Thursday, February 23, 2006

Preview: Kansas at Texas, Part Three

Click here for Part One
Click here for Part Two

stats glossary

Rush v. Tucker

One’s essentially a guard, the other’s essentially a forward. They’re both arguably the best players on their respective teams. If forced to make one overriding, potentially foolish prediction, I’d say that the player who makes this matchup of disparate types a mis-match will lead his team to victory.

Brandon Rush is a little more efficient from the field than PJ Tucker…


…but Rush takes a lot more jump shots even though less than a quarter of his field goal attempts are three-point shots. Tucker’s free throw rate is solid in conference play, but well below his season rate.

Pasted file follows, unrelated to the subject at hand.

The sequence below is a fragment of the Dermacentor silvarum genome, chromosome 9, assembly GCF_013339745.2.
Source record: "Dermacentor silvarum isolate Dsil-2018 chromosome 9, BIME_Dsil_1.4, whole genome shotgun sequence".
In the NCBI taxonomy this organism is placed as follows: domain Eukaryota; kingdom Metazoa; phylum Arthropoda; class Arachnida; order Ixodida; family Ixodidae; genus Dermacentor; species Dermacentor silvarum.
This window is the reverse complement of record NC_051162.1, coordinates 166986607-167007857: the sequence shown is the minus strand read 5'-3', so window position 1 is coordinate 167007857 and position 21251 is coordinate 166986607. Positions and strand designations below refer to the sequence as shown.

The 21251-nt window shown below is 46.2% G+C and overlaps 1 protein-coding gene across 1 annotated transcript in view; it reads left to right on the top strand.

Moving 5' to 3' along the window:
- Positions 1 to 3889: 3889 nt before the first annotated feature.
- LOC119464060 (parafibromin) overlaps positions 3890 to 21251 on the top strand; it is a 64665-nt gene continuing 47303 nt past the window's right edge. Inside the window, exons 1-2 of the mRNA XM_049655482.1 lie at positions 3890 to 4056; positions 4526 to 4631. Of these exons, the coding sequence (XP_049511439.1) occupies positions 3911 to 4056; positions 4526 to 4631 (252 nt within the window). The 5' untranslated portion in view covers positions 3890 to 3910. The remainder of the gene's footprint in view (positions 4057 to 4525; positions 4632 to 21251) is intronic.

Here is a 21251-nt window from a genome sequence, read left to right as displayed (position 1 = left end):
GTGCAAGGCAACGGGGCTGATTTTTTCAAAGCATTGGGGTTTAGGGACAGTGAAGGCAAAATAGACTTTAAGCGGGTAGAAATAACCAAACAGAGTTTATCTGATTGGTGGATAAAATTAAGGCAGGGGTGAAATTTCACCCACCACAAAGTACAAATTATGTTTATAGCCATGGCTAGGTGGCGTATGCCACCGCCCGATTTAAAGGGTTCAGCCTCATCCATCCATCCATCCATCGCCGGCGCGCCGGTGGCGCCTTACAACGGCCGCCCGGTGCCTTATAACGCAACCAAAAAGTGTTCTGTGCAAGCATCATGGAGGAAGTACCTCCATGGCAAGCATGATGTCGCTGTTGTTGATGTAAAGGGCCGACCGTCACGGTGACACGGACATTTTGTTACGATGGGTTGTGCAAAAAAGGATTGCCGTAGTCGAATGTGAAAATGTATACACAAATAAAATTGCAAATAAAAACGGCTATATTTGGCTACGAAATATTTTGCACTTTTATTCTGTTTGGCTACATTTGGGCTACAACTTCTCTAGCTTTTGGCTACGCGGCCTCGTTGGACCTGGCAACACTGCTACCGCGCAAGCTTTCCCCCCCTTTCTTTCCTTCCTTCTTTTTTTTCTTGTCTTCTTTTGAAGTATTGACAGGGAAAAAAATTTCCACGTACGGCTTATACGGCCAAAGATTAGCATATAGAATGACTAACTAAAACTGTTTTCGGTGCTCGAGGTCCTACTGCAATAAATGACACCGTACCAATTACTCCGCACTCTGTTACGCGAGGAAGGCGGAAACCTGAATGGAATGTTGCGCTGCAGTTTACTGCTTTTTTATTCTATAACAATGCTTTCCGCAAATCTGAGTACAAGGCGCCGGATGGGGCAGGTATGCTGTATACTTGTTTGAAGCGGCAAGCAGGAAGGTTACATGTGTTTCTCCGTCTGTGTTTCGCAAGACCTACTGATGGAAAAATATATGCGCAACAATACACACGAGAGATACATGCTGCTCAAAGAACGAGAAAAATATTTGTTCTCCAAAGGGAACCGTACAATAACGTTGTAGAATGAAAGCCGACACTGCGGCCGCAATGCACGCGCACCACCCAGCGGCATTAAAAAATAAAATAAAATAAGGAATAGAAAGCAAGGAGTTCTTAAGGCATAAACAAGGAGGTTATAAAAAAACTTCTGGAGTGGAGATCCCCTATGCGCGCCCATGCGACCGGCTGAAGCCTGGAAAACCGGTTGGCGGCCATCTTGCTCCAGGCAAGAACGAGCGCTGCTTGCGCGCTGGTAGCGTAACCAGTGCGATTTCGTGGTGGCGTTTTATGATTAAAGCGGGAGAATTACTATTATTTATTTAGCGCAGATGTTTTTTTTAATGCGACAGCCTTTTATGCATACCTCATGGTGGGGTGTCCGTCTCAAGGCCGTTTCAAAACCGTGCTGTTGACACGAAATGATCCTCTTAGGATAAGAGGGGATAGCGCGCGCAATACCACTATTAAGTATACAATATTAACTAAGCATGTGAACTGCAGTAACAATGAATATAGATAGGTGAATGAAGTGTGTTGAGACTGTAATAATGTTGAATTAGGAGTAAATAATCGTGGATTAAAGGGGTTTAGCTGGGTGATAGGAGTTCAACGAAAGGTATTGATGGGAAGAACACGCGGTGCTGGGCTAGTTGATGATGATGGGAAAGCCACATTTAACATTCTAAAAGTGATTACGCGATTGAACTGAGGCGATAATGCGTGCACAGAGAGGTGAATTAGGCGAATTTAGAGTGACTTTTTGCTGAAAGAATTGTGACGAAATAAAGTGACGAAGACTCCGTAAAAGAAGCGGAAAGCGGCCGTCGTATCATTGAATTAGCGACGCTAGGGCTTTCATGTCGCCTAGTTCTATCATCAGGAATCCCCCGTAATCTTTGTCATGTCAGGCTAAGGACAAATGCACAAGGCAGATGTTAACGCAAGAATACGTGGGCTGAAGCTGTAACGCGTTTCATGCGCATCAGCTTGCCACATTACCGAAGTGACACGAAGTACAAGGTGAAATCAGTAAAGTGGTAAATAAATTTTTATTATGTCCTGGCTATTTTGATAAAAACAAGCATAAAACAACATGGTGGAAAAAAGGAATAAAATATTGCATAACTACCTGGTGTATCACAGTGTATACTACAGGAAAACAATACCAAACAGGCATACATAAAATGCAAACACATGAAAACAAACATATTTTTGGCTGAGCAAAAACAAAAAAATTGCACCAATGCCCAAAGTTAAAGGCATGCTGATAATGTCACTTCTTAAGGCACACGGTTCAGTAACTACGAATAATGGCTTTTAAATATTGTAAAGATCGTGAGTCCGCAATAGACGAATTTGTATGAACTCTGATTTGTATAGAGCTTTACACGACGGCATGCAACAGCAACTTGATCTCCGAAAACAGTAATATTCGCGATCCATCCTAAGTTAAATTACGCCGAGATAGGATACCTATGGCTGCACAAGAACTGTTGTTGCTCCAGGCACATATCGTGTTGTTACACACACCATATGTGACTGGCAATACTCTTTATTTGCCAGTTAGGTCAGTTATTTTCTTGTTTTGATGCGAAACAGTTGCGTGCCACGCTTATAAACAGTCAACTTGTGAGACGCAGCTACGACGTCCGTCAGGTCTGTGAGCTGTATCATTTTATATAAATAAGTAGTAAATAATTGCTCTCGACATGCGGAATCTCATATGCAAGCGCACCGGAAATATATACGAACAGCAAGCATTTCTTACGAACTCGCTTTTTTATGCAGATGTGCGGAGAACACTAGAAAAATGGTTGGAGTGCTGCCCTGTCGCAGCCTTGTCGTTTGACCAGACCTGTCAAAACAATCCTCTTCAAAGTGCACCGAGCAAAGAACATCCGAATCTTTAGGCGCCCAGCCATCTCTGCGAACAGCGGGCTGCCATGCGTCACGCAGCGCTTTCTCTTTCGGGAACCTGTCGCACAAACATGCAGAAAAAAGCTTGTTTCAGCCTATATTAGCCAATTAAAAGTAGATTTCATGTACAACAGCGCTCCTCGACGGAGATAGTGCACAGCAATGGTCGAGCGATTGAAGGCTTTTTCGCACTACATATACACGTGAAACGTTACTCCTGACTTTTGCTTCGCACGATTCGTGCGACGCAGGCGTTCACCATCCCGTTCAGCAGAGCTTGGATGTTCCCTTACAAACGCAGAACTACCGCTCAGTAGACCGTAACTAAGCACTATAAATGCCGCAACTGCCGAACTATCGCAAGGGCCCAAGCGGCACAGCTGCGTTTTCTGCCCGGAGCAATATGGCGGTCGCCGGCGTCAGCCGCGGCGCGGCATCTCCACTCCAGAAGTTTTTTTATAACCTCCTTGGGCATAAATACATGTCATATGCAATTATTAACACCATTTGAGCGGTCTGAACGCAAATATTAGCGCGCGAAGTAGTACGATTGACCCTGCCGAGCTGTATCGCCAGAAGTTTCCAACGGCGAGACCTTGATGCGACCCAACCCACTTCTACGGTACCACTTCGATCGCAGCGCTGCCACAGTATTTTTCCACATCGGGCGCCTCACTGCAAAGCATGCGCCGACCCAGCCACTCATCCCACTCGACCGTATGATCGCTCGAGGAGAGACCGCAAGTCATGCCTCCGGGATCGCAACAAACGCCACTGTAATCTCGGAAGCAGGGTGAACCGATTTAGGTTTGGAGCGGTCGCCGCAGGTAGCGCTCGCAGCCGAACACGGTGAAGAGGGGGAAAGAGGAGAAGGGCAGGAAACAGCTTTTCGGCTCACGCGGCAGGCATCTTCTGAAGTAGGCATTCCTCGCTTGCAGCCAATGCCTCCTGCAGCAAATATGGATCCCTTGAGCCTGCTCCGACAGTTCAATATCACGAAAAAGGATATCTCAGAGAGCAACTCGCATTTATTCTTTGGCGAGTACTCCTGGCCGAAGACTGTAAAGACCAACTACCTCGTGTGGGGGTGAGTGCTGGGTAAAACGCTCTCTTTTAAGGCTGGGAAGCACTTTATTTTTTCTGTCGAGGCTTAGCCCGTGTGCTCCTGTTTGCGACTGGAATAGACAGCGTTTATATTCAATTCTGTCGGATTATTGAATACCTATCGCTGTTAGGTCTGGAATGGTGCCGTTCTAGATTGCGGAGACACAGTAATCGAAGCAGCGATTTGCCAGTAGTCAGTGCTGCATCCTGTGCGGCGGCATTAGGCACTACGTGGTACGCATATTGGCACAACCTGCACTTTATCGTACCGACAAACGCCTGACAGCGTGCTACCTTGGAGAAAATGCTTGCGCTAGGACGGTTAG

PlayerFTAFT%FT Rate


Brandon Rush is a good rebounder for his size. PJ Tucker is a good rebounder for anybody’s size. The degree to which both players have an advantage on the glass over a typical college small forward is masked to some degree by playing alongside two good rebounders at all times.


Tucker is a better passer and ball-handler than Rush. Both are good defensive players, though Tucker has quicker hands and plays the passing lanes better. Rush has become an effective on-the-ball defender, using good lateral movement to keep smaller players in front him and his long arms to challenge their jump shots. When guarding his man off-the-ball, Rush can still get caught ball-watching and be slow to react.

Kansas wins this matchup if…
1)Rush makes the open three-point attempts he gets against Texas’ zone defense.
2)Rush can penetrate the Texas zone without turning the ball over excessively.

Texas wins this matchup if…
1)Tucker uses his superior strength to get Rush in foul trouble.
2)Tucker dominates Rush on the offensive glass.

No comments: